Psychodynamic Explanation of Moral Development
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How does the Psychodynamic approach to morality differ from others?
It focusses on the feelings attached doing good deeds (pride) or on wrongdoings (guilt)
When are ideas of right and wrong acquired according to Freud?
4-6 during the phallic stage
What is the child born with?
The Id (instinctive and selfish)
When is the ego developed?
During potty training in the anal stage to deal with the conflicts that arise
What is the final component to the personality?
- The superego (morality)
- Develops during the phallic stage through the resolution of the Oedipus/electra complex
- This part is constantly worrying what others think
- The superego represents the parents' morals and standards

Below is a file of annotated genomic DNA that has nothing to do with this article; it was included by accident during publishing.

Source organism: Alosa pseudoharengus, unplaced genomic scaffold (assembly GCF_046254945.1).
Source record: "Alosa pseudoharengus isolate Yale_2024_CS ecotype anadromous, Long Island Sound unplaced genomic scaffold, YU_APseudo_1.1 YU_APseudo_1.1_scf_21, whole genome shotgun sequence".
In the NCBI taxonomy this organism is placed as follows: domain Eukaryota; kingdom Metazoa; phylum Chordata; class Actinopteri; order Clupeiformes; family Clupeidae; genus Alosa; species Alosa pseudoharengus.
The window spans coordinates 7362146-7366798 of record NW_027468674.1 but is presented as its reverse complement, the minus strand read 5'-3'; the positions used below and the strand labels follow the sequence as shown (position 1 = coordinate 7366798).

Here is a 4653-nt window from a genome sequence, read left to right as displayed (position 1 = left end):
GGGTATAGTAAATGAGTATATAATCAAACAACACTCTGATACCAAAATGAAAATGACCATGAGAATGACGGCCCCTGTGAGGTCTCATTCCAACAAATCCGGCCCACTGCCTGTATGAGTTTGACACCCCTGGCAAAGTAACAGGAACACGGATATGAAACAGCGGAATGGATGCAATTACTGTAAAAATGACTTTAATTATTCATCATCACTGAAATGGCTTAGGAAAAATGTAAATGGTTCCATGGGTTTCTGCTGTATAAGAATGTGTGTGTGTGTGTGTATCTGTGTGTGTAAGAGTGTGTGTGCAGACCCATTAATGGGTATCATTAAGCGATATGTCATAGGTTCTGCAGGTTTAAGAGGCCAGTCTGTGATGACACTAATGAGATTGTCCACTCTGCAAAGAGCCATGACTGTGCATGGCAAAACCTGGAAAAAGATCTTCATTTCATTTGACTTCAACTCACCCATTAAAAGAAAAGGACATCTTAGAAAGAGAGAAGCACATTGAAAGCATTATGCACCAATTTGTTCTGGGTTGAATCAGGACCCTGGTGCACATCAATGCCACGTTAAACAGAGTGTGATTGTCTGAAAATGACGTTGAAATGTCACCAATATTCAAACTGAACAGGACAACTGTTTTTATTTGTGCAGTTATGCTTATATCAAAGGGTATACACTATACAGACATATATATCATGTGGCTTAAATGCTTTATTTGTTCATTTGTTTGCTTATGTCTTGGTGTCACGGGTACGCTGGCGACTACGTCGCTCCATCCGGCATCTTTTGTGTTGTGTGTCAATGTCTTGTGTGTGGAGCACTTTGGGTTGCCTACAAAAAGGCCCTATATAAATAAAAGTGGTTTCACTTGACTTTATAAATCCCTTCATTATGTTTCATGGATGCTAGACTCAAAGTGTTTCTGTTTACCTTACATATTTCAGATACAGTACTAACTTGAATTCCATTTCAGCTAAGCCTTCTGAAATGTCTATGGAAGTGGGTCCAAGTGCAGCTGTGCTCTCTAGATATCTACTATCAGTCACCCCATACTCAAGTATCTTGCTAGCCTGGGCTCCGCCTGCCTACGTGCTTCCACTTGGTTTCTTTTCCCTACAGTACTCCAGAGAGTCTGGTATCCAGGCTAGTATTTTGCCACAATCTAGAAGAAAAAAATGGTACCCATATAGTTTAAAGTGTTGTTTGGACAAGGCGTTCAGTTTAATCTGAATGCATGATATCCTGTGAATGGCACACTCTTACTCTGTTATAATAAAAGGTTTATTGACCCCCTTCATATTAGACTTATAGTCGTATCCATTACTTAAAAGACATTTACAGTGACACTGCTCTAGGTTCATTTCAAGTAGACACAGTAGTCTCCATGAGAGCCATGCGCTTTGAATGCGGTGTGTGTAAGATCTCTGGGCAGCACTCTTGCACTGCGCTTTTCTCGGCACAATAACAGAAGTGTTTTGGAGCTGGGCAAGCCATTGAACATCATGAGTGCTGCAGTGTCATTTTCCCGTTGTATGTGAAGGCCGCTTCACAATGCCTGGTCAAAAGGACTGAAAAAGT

What is the role of the superego?
- To act as an internal parent of conscience, punishing us with guilt if we behave badly
- It also includes the ego-ideal which indicates high moral standards
How do the Oedipus and electra conflicts relate to morality?
- Boys become obsessed with their penis and girls by their clitoris
- As a result they develop an unconscious desire for their opposite sex parent
- Both sexes are worried about discovery and suffer anxiety as a result
- Boys have more to lose (the penis) so suffer greater anxiety
- Eventually both sexes accept their quest is futile and realise the only way to obtain the object of their desire is to be like the same sex parent and identify with the same sex parent, adopting and internalising their morals
With what do girls replace their desire for their father and his penis?
A desire to have babies of their own
Why do boys experience more anxiety and what results does this have?
- They have more to lose
- This means they develop a stronger superego and, as a result reach higher levels of moral thinking
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